Jeremy Schlenker was in an alcohol-induced delirium when he fatally shot a stranger outside a Tacoma casino last year.
He’d drank most of a half-gallon of rum before he pistol-whipped 26-year-old Brandon Williams and shot him in the head twice early March 21, 2015, in the parking lot of the Emerald Queen Casino.
Schlenker took responsibility for that Monday before U.S. District Judge Benjamin Settle gave him a mid-range sentence of 26 years in prison.
“I’m a grown man,” said Schlenker, 28. “I make my own decisions, and I made a bad mistake.”
He pleaded guilty earlier this year to second-degree murder and use of a gun in a violent crime in connection with Williams’ death.
Federal prosecutors asked for a 33-year sentence, which was higher than Schlenker’s standard range, the high end of which was 27 years, six months.
“It was his choice to drink all of that alcohol,” Assistant U.S. Attorney Rebecca Cohen said in court. “... It was also his choice to carry a loaded gun with him that night.”
Cohen said Schlenker previously assaulted his grandmother and girlfriend after bouts of drinking and, shortly before shooting Williams, pointed the gun at several other people.
Schlenker boxed in Williams’ car for no apparent reason outside the casino. Williams got out of the car and Schlenker attacked him.
“The defendant was looking to shoot someone that night,” Cohen said. “... His violence was clearly escalating over the course of the evening.”
Defense attorney Miriam Schwartz said Schlenker suffers from paranoia, at times hears voices and the night he killed Williams “he believed in his mind that he was about to get shot, and he instantaneously pulled the trigger.”
The victim’s mother, Jae Jae Williams, said her son had 10 nieces and nephews, and had wanted to have children of his own one day.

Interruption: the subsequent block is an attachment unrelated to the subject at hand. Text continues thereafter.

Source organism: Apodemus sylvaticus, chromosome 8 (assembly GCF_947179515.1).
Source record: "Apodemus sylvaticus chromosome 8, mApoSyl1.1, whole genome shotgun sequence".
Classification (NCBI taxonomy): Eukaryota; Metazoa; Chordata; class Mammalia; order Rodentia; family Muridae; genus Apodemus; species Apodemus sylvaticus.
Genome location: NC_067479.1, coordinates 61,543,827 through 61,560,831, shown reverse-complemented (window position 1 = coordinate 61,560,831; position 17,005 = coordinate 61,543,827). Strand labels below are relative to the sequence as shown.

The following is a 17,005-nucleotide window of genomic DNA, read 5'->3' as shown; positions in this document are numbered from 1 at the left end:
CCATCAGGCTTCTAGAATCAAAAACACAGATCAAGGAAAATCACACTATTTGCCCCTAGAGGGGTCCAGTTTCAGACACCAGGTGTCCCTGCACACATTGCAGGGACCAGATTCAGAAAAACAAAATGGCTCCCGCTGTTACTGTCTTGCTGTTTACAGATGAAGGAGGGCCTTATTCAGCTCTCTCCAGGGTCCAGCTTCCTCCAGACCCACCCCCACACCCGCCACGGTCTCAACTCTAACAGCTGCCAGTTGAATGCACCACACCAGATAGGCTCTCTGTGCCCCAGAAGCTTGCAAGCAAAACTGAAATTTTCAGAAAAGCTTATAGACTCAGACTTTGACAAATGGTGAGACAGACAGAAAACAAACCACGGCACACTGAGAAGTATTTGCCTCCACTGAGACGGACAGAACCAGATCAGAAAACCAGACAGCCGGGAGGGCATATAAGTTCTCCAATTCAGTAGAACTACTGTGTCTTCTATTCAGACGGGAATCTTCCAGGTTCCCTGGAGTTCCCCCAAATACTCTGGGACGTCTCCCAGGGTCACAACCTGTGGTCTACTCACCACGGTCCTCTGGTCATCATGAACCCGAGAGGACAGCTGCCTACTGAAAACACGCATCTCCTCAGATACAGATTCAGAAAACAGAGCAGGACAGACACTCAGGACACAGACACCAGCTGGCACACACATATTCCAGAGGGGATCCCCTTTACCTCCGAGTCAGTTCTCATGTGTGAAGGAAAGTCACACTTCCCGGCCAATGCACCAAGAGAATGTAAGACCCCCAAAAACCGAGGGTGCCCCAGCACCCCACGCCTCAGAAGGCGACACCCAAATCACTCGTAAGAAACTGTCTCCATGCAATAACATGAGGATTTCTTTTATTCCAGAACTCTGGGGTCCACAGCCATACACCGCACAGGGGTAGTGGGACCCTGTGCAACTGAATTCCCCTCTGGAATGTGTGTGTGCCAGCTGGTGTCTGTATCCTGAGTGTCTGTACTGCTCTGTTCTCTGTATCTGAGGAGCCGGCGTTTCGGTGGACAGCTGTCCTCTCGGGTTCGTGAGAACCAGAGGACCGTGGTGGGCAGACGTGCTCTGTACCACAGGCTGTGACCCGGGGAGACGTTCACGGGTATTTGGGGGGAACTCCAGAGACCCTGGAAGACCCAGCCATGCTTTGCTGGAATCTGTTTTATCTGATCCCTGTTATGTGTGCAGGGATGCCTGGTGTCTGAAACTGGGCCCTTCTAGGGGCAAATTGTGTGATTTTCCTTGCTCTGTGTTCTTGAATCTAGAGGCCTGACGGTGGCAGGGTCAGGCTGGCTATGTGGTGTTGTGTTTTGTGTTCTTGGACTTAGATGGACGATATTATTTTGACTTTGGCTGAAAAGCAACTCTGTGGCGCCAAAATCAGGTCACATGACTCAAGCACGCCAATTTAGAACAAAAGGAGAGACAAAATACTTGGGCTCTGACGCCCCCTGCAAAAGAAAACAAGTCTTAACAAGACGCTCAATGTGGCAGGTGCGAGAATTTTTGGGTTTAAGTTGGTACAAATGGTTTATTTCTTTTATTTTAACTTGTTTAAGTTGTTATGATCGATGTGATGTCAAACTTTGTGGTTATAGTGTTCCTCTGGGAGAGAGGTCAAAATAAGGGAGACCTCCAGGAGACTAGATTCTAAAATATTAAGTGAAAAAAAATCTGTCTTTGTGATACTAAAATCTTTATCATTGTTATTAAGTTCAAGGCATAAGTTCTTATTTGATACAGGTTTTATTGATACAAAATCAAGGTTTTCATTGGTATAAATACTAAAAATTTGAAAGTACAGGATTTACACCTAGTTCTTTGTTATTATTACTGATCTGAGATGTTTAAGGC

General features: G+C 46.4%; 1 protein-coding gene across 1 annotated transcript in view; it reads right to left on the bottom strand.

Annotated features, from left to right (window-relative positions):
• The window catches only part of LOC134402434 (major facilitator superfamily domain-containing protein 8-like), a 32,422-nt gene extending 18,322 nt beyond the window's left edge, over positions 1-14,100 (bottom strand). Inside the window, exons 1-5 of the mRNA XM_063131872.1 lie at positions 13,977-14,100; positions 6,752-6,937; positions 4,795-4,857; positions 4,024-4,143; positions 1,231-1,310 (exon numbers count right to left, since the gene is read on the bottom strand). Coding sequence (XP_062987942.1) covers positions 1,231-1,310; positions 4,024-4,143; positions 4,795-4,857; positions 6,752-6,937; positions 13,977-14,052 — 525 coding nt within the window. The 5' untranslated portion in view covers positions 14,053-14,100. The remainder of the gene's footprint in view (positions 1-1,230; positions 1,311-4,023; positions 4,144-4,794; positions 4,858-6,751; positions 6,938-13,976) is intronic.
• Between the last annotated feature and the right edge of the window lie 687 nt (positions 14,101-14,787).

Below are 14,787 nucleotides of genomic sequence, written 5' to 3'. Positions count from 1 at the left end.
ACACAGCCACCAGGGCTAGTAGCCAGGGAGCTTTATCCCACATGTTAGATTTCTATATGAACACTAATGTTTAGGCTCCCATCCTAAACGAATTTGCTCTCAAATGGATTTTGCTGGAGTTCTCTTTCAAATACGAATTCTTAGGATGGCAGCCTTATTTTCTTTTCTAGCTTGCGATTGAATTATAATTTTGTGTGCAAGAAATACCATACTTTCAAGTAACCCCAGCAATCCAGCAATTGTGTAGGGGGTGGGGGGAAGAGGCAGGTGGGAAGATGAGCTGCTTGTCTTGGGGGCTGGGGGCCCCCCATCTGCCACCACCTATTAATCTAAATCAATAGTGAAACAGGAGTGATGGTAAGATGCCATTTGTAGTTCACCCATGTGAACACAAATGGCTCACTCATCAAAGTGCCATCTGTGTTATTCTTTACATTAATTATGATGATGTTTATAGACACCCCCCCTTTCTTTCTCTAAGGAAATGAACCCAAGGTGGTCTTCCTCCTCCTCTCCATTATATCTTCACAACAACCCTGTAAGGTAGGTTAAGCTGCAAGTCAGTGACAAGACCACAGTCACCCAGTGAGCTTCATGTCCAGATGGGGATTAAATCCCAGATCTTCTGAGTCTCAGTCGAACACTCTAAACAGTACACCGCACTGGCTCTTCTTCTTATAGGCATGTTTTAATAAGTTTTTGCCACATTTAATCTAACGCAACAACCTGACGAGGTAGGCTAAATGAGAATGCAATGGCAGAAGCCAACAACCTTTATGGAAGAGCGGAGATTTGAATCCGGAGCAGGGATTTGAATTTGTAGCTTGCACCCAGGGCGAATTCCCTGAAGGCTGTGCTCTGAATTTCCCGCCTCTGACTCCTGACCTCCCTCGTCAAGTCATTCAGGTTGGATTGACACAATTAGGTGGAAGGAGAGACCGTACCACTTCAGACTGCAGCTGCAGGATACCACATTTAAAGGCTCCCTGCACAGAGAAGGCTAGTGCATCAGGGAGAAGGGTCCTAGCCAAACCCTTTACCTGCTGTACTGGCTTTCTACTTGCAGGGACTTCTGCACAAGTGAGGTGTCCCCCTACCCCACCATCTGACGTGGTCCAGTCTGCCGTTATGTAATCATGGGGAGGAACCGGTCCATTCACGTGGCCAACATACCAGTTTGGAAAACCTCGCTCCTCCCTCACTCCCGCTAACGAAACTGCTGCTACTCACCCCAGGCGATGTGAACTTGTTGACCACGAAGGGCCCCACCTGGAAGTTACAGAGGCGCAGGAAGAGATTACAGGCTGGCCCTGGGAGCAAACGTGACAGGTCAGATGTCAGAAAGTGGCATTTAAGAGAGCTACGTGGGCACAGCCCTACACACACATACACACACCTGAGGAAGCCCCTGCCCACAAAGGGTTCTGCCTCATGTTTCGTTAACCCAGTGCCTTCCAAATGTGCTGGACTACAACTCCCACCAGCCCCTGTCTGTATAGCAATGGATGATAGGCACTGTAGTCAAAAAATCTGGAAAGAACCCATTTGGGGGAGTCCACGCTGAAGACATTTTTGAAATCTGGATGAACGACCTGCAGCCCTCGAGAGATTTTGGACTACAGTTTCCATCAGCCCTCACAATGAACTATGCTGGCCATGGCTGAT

“Every single one of them he played with and loved,” she told the court.
She said he was shot trying to protect his friends from Schlenker.
“Brandon protected everyone he came into contact with,” she said. “In our eyes, Brandon was a hero.”
One of his brothers, Rubin Julian Hernandez Williams, told the court: “We’re just all going to have to learn from our mistakes. There’s enough hate in this world. It all just needs to stop.”
Another brother, Garrett Cody Williams, told Schlenker he hoped he’d find religion.
“I’ve been praying for you,” he said. “... I care about you, but you made a big mistake. I really hope you find the Lord, bro.”
Schlenker said he had been getting signs from God, who he said “doesn’t want my life to go to waste.”
He said he wished he could take back his actions, but that instead he had to pay for the crime.
“This wasn’t supposed to happen,” he said.
Schlenker said he’d gotten mixed up with the wrong people, and that he knew what Williams’ family was going through, because he’d lost friends to “meaningless, senseless violence.”
About Williams’ death, he said: “I wish it was me.”
Federal court had jurisdiction of the case, because the homicide happened on tribal land and Schlenker is a member of the Crow Indian Tribe of Montana.